Choosing the appropriate language and tone for your document is essential in creating the most powerful communication. Generally speaking, business documents follow a straightforward style that emphasizes payoffs for investors. People take their money seriously, so the documents tend to be serious. If you pepper your work with a creative tone, you would certainly stand out. A bit of humor could distinguish you from competitors, but it’s a double-edged sword. Choose the wrong tone, and your audience loses their faith and trust in you—it’s that simple. In fiction, the tone of your language dictates to some degree the plot pacing. Choose the tone that best conveys the atmosphere that envelops your story. Generally speaking, the tone conveys the attitude of the narrator/author—that’s what makes it so powerful. Tone is also very subtle. It’s an effect created by minor choices in diction, syntax and grammar. (That last idea is from Wikipedia)
- Is your phrasing appropriate for the audience (i.e. no colloquialisms)?
- Are you being too demanding/assertive when using a call to action?
- Do you use inclusive language to instill a sense of camaraderie? Example: ‘Q4 will be a tough quarter for you.’ Alternative: ‘Q4 will be a tough quarter for us.’
- If you’re struggling with tone, consider this discussion on Storytelling for Business [This should not be included as a bullet point, LOL FYI]
- Does your vocabulary demonstrate an authority on the topic? (In your presentation on microprocessors, avoid referring to them as ‘superhero little tiny thingies.’)
- Have you explained technical and professional terms, if necessary?
- Are the vocabulary and rhythm of the text appropriate for your intended audience?
- Have you eliminated adverbs in favor of more precisely descriptive verbs and nouns?
- Are your words painting a clear picture with appropriate phrasing for the topic?
- Have you checked for usage errors like ‘affect’ instead of ‘effect’ or ‘less’ instead of ‘fewer’?
- Double check apostrophes and your ‘its’ and ‘it’s’ and ‘your’ and ‘you’re.’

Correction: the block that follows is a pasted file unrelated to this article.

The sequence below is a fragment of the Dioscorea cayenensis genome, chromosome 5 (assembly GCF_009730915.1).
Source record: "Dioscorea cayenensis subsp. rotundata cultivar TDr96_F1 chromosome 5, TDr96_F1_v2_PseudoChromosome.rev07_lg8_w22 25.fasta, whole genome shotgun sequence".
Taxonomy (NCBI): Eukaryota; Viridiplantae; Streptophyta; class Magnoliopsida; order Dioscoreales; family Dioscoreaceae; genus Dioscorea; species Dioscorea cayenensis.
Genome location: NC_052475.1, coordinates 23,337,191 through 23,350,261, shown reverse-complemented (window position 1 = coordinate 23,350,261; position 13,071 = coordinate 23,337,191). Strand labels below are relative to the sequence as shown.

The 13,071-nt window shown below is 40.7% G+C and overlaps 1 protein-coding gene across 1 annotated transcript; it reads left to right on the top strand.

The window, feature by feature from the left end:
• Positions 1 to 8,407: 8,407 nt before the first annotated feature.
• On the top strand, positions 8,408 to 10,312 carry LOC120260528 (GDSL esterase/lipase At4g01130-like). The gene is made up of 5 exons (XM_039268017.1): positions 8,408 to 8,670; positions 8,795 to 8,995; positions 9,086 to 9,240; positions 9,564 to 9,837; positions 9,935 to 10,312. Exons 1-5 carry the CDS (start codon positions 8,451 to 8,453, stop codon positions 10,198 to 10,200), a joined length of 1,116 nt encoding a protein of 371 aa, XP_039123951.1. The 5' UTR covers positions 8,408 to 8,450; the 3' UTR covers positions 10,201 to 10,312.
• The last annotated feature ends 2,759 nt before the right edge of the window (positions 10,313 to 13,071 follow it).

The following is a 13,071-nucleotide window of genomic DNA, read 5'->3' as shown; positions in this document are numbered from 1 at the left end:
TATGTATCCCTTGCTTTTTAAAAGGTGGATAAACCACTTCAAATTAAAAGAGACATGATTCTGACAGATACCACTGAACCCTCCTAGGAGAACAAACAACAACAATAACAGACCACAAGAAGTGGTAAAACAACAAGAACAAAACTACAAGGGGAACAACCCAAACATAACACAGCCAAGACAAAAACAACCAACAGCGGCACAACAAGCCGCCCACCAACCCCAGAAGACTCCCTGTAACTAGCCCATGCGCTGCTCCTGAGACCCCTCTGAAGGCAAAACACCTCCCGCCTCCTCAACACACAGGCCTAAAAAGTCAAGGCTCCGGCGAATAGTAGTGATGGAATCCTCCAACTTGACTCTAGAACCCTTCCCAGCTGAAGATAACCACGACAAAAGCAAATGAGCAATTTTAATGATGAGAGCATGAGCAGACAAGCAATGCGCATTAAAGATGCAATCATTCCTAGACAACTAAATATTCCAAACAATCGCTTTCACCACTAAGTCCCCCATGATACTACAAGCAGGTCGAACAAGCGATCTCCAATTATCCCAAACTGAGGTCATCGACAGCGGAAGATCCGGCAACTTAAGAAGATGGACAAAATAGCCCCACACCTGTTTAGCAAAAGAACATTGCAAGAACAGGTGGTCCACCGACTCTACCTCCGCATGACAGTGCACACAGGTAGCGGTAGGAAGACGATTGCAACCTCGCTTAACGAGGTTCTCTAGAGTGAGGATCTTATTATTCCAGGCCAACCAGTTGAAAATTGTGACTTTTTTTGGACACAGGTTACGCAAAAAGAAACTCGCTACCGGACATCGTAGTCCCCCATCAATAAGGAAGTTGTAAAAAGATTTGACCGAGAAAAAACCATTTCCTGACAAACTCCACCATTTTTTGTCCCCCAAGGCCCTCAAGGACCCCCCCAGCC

- Read slowly and aloud to catch spelling errors like ‘fried’ for ‘friend’ (things the spell check won’t catch.)
- Double check for proper capitalization especially on names or titles.
- Are your paragraphs of reasonable length?
- Are your headings and bulleted items appropriate?
- Do you need footnotes or headings?
- Is your font appropriate (no Comic Sans anywhere) and chosen for maximum legibility?
- Does the spacing follow the guidelines for your document?
- Have you included necessary visual aids?
- Are your visual aids relevant and helping you make your point?
- Do your visual aids have a compelling and actionable title? Lame: ‘Q4 results.’ Better: ‘Q4 results show sales are up 4%.’ (Here’s a shout out to Dr. Thomas Hajduk of Carnegie Mellon University for that last insight.)
Plagiarism is a hot topic today with loads of websites dedicated both to fostering it and preventing it. It goes without saying that if you need to borrow ideas from someone else, you’re not the first one in history to do so. Just don’t make yourself look like a moron by pretending that idea was yours. You should always assume that your professor has a better handle on Goethe than you do. Always err on the side of more citations rather than fewer. (I mean ‘less.’ I mean ‘fewer’ Damn it!) [Fewer is correct, FYI] Obviously, if you’re writing something like a blog, you have a bit more leeway in terms of how to cite your sources, because blogging is an informal platform. If you’re writing for academics, you’d better get it right.
- Have you followed MLA or similar conventions for how to cite your sources?
- Are long quotations adequately indented?
- Have you italicized the names of journals and publications?
- Have you adequately cited online material?
- Have you used quotation marks appropriately? Have you put the punctuation in the right place for the quote?
At the end of the day, being able to edit and proofread your document is as important as the writing itself. Give yourself the best chance for success by becoming proficient in proofreading. No matter what business you’re in, communication is the key to success. The sooner your hone your writing and editing skills, the sooner you can mobilize the people around you to act in your interests. Check out the Art of Persuasion or Blog Writing to take yourself to the next level. Write on! Ha!
(And yes, now that you’re all editing gurus, you can leave any comments about my wayward punctuation down below.)